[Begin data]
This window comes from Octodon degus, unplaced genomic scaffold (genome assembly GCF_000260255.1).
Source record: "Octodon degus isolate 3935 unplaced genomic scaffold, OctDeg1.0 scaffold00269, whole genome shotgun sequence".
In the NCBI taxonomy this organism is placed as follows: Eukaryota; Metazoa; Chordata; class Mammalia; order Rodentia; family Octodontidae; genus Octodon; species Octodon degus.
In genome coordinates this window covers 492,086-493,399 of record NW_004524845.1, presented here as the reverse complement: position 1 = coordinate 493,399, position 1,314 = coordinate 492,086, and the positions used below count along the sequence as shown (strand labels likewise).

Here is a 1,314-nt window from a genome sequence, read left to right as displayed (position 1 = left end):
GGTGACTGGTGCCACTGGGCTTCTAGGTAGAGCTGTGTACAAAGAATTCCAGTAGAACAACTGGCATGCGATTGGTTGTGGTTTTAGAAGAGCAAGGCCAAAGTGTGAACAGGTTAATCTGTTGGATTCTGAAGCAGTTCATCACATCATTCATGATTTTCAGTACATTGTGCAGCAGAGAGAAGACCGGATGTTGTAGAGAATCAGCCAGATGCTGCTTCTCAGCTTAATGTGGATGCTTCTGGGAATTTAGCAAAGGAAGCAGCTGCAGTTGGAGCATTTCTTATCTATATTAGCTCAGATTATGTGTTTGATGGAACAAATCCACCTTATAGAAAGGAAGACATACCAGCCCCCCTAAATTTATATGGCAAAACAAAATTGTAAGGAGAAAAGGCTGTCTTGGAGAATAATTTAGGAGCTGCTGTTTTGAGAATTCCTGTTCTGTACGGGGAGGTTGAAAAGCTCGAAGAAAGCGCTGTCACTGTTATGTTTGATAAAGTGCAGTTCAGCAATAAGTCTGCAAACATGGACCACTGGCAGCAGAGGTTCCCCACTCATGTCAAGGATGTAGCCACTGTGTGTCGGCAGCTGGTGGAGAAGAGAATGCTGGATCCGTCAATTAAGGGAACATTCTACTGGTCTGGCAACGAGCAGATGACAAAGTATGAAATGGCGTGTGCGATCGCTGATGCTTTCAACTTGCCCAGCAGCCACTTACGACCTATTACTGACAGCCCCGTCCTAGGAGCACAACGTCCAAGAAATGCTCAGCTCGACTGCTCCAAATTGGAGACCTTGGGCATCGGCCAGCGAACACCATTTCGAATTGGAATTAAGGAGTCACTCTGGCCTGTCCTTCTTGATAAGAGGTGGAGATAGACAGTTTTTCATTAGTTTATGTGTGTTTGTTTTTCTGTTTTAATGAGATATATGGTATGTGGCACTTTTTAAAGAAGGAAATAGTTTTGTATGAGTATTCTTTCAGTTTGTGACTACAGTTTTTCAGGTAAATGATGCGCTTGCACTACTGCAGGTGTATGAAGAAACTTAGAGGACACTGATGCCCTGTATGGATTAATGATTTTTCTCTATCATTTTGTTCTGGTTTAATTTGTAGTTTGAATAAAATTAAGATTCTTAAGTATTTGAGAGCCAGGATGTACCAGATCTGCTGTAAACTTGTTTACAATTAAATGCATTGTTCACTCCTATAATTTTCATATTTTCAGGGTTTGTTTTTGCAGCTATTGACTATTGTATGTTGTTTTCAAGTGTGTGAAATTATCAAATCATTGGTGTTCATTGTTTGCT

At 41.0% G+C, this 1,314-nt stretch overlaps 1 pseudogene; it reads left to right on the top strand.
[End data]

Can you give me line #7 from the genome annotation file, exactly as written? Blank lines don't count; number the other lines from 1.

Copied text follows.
At 41.0% G+C, this 1,314-nt stretch overlaps 1 pseudogene; it reads left to right on the top strand.